GLEAM

Great Lakes Environmental Assessment and Mapping Project

Birding

Sandhill cranes visit Great Lakes marsh
Sandhill cranes visit a Great Lakes marsh (Michigan Sea Grant)

Nationwide, about 48 million U.S. residents engaged in bird-watching activities in 2006 (21% of the population). They range from "backyard birders" to "away-from-home birders," some of whom travel great distances to view birds.1

Birding is economically valuable - it added $82 billion to the U.S. economy in 2006,1 including:

  • $28 billion in employment income from 671,000 jobs
  • $10 billion in state and federal tax revenue
  • $12 billion in trip expenditures by birders

 

Birding in the Great Lakes region

The Great Lakes are home to 5 million birding enthusiasts who frequent shoreline hotspots during all seasons.2 The Great Lakes shoreline offers many excellent birding oppoortunities, due in part to the desireable landcape features and abundant food supply found at the water's edge. Spring and fall migration seasons bring tremendous numbers of diverse song birds to shoreline forests. Waterbirds visit marshes and nearshore waters, and fascinating marsh birds breed in coastal wetlands. Winter bird sightings include ducks, gulls, and raptors.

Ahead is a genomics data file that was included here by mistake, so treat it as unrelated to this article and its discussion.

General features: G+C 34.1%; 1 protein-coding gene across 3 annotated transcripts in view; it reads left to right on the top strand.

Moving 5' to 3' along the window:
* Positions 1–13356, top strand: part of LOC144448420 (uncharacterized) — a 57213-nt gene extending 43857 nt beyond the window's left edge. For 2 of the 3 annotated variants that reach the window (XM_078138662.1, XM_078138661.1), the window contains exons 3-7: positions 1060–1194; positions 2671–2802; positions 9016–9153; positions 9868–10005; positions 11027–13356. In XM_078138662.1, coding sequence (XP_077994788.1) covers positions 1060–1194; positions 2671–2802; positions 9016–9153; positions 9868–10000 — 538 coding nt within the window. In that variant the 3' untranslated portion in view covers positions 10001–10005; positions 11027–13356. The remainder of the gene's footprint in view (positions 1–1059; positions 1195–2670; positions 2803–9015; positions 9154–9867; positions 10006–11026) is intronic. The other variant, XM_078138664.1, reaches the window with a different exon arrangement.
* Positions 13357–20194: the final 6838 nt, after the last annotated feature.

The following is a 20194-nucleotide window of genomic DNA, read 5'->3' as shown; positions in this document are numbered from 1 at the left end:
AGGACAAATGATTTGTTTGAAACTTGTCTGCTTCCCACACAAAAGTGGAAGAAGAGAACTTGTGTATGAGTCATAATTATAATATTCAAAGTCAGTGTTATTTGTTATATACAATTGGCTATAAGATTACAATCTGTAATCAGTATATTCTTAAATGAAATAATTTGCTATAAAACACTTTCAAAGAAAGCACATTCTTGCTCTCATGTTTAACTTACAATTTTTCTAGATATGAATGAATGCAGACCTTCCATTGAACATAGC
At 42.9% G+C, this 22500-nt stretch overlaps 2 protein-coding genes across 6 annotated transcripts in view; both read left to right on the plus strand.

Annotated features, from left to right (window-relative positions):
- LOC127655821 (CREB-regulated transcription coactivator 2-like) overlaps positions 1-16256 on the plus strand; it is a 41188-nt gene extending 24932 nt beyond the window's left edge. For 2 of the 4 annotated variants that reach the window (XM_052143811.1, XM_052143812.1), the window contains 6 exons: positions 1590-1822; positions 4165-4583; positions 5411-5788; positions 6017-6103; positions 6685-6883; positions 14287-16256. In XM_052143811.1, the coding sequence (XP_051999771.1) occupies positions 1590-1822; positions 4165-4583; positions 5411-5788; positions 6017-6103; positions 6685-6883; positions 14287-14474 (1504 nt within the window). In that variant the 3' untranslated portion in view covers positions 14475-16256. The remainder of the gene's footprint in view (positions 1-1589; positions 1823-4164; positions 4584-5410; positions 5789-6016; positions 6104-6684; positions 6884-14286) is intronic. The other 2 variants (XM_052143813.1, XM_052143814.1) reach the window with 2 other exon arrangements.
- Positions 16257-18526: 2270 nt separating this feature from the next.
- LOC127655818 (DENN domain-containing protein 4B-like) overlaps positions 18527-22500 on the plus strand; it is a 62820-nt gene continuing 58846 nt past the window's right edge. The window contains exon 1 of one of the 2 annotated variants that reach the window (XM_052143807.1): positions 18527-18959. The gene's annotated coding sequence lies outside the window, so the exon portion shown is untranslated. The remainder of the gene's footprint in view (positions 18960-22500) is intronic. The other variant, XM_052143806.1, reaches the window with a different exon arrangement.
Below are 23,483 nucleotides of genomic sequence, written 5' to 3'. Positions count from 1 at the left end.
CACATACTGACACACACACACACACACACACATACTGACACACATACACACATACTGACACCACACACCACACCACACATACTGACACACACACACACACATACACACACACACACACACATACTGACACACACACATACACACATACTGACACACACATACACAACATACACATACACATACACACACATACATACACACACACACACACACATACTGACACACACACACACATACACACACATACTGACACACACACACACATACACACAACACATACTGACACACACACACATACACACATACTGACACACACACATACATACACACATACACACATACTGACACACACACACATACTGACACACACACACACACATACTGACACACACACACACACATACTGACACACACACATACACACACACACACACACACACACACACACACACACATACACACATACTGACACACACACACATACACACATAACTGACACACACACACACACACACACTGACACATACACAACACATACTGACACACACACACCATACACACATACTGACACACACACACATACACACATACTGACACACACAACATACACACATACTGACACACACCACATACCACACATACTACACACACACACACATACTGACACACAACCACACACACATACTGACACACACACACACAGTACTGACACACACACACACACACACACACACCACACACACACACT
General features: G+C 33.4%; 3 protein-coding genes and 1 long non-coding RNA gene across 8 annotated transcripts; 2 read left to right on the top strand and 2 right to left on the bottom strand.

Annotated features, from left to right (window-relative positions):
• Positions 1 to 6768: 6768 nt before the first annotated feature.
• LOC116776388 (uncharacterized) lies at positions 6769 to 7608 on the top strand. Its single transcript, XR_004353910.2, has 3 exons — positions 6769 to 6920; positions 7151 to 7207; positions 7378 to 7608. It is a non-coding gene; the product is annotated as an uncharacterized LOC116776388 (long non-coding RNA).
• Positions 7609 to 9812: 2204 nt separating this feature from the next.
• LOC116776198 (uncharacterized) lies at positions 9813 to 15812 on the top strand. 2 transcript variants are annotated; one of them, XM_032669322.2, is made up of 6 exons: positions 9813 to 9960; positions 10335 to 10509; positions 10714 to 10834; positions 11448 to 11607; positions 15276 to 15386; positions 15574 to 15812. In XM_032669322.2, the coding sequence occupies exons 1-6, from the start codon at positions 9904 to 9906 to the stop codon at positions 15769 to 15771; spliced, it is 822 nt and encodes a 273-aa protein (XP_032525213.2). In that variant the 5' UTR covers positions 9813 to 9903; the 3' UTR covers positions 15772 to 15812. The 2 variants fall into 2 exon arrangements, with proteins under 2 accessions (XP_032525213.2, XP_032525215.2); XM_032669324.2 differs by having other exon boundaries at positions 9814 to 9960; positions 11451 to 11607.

Mapping birding activity as a value in the Great Lakes

We mapped locations representing the most highly used and valued birding hotspots in the Great Lakes region that were located within 2 km of the shoreline using data from several sources.

  • Expert recommendations: For each state/province, we consulted with experts chairing the state/provincial bird record committees and ornithological organizations to develop lists of birding hotspots.  Collectively, these experts recommended 85 highly valued birding locations.  
  • Recognized birding hotspots: We included 15 sites that were named among the Top 200 Birding Sites in North America by ornitholigist Peter Thayer. 
  • Birding Festival locations: Birding festivals draw many birders to a specific area during a small window of time. We used web searches to identify 21 sites with birding festivals.
  • Birding Trails: Birding trails are growing in popularity. We included sites along the St. Lawrence Seaway Birding Trail, Lake Erie Birding Trail, Chicago Region Birding Trail, Great Wisconsin Birding and Nature Trail, and North Shore Birding Trail.

There is some overlap among sites from the different data sources. In all, we identified 310 unique locations adjacent to the Great Lakes where birding activity is most concentrated.

 

BirdingSites_GLEAM.jpg

Data Sources: 

1. U.S. Fish and Wildlife Service. 2006 Birding the United States: A Demographic and Economic Analysis - Addendum to the 2006 National Survey of Fishing, Hunting, and Wildlife Associated Recreation.

2. Austin, J.C., S. Anderson, P.N. Courant, and R.E. Litan. 2007. Healthy Waters, Strong Economy: The Benefits of Restoring the Great Lakes Ecosystem in Great Lakes Economic Initiative (The Brookings Institution, Washington D.C., USA).